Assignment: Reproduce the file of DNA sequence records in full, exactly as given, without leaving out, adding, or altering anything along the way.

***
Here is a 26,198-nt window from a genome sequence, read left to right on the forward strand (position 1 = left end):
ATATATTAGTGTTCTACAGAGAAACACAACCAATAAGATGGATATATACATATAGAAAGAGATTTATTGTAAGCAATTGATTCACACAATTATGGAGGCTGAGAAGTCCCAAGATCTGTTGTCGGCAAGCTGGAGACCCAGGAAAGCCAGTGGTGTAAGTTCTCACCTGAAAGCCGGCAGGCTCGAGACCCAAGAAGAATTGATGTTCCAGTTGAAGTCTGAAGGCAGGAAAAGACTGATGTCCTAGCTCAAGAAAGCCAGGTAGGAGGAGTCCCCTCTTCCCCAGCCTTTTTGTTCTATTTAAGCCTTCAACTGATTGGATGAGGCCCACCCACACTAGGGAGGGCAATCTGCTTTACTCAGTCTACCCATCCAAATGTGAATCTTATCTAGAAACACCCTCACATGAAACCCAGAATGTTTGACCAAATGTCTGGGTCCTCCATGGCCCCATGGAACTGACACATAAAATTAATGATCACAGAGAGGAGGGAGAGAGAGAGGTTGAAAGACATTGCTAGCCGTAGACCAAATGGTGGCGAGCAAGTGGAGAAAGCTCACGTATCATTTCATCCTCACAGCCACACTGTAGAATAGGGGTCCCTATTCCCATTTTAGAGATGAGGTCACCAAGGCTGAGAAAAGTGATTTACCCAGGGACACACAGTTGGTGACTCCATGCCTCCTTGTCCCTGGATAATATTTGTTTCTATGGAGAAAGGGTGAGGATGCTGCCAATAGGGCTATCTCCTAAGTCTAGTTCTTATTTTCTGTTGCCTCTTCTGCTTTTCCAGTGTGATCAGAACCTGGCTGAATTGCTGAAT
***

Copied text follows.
Here is a 26,198-nt window from a genome sequence, read left to right on the forward strand (position 1 = left end):
ATATATTAGTGTTCTACAGAGAAACACAACCAATAAGATGGATATATACATATAGAAAGAGATTTATTGTAAGCAATTGATTCACACAATTATGGAGGCTGAGAAGTCCCAAGATCTGTTGTCGGCAAGCTGGAGACCCAGGAAAGCCAGTGGTGTAAGTTCTCACCTGAAAGCCGGCAGGCTCGAGACCCAAGAAGAATTGATGTTCCAGTTGAAGTCTGAAGGCAGGAAAAGACTGATGTCCTAGCTCAAGAAAGCCAGGTAGGAGGAGTCCCCTCTTCCCCAGCCTTTTTGTTCTATTTAAGCCTTCAACTGATTGGATGAGGCCCACCCACACTAGGGAGGGCAATCTGCTTTACTCAGTCTACCCATCCAAATGTGAATCTTATCTAGAAACACCCTCACATGAAACCCAGAATGTTTGACCAAATGTCTGGGTCCTCCATGGCCCCATGGAACTGACACATAAAATTAATGATCACAGAGAGGAGGGAGAGAGAGAGGTTGAAAGACATTGCTAGCCGTAGACCAAATGGTGGCGAGCAAGTGGAGAAAGCTCACGTATCATTTCATCCTCACAGCCACACTGTAGAATAGGGGTCCCTATTCCCATTTTAGAGATGAGGTCACCAAGGCTGAGAAAAGTGATTTACCCAGGGACACACAGTTGGTGACTCCATGCCTCCTTGTCCCTGGATAATATTTGTTTCTATGGAGAAAGGGTGAGGATGCTGCCAATAGGGCTATCTCCTAAGTCTAGTTCTTATTTTCTGTTGCCTCTTCTGCTTTTCCAGTGTGATCAGAACCTGGCTGAATTGCTGAAT